I decided I was overheated; had overexerted. That I wasn't acclimated to the Midwest with its heat and humidity. I didn't think at the time about the energy gels I'd slurped down that may have contained caffeine or how little sleep I'd had the night before. I saw a store just down the road. There was no bike rack, so I pushed my bike up the ramp while a woman held the door and asked the owner if it was okay if I brought my bike in. He started to make a fuss and I paused, sweating, heart pounding: I think I'm overheating. He looked at me. Everything I have is on the bike. I was channeling my friend, Sage, insistent that I would not take no for an answer. I leaned the bike against a counter. I was now the only customer in the store. I cooled slightly as I made a loop through the store and bought a Gatorade. I asked where the hotel was, thanked him and left. Outdoors, I drank some of the sports drink before tucking it into my handlebar bag.

I traversed the small town, spotted a place where I wanted to eat, then headed for the hotel. More hydration, aspirin. Showered. My heart was still pounding. I set the alarm and lay down between the cool sheets, dozing off. When I woke, my heart had settled down. I dressed, left the hotel and walked back to the center of town for dinner.

In the early afternoon, I came to an intersection at the center of an unincorporated town. I saw a picnic table outside a small store, but it was in the bright sun. After the heat of the day before, I was being careful. Across the road was a cemetery with fully-grown shade trees, a grassy lawn and two old stone walls framing the entrance. I leaned my bike against a wall, pulled out my leftovers from the night before and sat in the grass.

The pasta and sausage was even better than it was the night before and I ate forkful after forkful. I did remember to not eat too much because I wasn't sure what kind of climbing was ahead. I repacked my pannier and set off. Not five miles up the road, at a four-way intersection, was a bike shop and cafe! I couldn't believe my luck. I could get another spare tube (I'd used one of the tubes I brought earlier in the day), some more gels, a drink that wasn't water. As I stood at the counter talking to a young woman, I felt a sensation. Something creeping down my butt. I stopped mid-sentence and thought: tick! Do you have a restroom?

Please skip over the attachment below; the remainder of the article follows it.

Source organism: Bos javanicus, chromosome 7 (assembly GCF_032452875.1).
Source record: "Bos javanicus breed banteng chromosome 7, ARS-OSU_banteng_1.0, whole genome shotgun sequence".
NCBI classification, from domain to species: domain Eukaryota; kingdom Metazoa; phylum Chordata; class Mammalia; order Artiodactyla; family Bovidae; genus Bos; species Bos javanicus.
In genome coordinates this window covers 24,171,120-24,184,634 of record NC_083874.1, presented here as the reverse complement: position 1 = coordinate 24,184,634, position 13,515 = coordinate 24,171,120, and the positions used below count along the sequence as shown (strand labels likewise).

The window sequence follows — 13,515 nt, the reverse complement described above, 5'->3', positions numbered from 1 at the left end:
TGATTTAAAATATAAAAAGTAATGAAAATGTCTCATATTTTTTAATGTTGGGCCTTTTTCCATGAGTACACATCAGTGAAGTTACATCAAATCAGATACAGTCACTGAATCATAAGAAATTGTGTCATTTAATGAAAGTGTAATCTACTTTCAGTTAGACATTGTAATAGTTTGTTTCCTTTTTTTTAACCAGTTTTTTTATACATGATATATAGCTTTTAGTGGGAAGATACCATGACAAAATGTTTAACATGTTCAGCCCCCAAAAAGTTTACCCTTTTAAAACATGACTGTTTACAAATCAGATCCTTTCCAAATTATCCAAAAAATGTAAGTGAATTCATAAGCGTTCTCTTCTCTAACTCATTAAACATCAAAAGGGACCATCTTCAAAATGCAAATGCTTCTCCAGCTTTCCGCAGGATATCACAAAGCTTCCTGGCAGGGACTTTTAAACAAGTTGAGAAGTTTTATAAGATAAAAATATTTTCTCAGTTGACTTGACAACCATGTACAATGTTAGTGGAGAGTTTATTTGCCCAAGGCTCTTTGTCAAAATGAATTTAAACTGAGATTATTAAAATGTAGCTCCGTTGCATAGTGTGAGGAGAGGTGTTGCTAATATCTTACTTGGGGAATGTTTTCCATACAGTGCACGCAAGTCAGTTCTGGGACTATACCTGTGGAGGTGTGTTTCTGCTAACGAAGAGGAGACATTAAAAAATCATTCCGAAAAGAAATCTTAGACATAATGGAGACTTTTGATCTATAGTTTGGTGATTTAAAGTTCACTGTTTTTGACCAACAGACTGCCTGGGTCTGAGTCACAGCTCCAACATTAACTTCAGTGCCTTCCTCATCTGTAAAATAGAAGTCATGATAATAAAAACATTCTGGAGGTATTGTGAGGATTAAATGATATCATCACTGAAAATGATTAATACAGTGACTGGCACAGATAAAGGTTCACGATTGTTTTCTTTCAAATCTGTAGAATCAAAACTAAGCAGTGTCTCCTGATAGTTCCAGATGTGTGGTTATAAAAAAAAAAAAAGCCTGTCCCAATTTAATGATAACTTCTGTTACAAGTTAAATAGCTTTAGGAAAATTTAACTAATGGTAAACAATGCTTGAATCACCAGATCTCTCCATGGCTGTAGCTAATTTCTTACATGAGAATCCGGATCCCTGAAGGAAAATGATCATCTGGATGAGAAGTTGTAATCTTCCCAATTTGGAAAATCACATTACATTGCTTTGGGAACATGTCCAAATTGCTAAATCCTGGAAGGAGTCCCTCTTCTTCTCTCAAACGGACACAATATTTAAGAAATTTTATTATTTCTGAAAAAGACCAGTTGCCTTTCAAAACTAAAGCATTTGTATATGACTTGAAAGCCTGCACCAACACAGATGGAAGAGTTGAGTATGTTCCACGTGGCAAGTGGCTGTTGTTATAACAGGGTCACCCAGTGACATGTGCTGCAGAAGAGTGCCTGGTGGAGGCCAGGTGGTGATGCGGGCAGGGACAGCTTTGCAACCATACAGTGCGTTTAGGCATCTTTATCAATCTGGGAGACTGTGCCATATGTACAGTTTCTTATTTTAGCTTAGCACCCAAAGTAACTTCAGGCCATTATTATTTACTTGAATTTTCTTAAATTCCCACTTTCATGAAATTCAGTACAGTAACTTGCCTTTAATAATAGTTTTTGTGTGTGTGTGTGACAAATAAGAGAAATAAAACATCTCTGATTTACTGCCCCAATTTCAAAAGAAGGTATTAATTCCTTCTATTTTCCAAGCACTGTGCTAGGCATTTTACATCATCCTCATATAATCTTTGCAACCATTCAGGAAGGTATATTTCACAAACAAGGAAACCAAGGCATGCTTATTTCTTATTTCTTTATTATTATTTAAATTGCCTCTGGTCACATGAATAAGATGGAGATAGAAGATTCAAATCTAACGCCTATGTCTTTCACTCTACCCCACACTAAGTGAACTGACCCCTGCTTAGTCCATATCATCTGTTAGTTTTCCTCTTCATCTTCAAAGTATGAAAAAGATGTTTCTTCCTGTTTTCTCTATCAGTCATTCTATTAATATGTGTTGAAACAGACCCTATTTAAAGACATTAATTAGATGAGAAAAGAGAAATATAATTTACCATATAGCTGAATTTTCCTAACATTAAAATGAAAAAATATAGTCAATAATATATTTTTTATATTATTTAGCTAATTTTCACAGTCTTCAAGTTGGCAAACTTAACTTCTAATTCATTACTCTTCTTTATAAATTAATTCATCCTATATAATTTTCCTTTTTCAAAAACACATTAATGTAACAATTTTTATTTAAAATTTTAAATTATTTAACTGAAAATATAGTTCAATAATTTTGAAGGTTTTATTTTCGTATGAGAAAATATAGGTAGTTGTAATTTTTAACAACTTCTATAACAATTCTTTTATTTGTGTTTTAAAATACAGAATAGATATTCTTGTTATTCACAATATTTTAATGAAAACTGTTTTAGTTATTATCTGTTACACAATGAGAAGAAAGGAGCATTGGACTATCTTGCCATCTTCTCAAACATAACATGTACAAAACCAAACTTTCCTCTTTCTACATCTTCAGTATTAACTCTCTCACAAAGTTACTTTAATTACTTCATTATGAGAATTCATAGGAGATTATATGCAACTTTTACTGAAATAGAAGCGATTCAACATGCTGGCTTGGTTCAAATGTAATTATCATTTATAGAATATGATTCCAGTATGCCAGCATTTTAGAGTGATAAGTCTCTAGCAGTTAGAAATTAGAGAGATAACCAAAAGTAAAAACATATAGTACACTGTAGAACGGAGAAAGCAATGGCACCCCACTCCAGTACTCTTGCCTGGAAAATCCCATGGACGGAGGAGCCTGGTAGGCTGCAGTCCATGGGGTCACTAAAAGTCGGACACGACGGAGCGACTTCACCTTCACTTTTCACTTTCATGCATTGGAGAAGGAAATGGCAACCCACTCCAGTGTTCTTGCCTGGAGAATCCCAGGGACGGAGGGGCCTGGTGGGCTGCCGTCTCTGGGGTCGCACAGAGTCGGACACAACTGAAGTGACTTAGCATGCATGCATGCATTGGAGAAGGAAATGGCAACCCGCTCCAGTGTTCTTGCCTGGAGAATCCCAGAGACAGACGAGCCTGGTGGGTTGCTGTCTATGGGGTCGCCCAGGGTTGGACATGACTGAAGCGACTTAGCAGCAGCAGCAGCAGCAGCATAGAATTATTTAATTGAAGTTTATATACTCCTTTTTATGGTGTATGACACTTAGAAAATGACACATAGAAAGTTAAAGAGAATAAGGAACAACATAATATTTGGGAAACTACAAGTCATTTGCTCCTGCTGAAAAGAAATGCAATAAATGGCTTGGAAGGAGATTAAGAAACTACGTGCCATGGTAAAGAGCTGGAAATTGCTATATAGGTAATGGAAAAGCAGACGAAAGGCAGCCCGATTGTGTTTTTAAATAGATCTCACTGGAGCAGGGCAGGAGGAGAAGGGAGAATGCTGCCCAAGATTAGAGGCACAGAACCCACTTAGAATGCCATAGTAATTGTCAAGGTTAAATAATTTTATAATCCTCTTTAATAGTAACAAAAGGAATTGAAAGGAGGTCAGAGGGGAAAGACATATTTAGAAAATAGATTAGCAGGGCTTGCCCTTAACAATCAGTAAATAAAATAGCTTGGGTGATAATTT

I walked past the kitchen and its alluring aroma to reach the ladies room. All I could think was how I'd been sitting in the grass in the middle of tick season and now maybe one of those parasites was crawling down my crack (sorry, sensitive readers!) searching for a warm, sweaty place where it could latch on for a feeding! I pulled down my shorts, sat down and started searching: there was no time to lose! I remembered camping with friends and doing "tick checks" after hikes through tall grass. I was on my own now (though I would have been way too shy to ask a friend to help with this kind of tick check). Upon searching, all I came up with was sweat. Beads of sweat creeping from the small of my back, down my backside.

For the paranoid, thinking sweat is a tick would be akin to thinking an old burned-out stump of a tree is a black bear. It probably isn't, but it's best to be sure. I blotted away the sweat and scrubbed my hands well. Note to self: don't sit on inviting grass unless you're willing to go through another panicked tick check. Next time, there may not be this much privacy.

Chipmunks were nearly epidemic along the Glacial-Drumlin rail trail. They appeared to be searching the crushed rock surface for scraps of food, seeds and who knows what else. Sometimes they would be in the center of the trail; sometimes, on the edge. When I got close, they would sense or see me, stop what they were doing and dash off into the ditch. I thought of all the times I'd seen a squirrel dart back and forth on a road, so uncertain as to which direction it should go until, in a frenzy it runs in a knot-like loop then freezes and is left squished on the pavement, a panicked look captured on its now flattened face.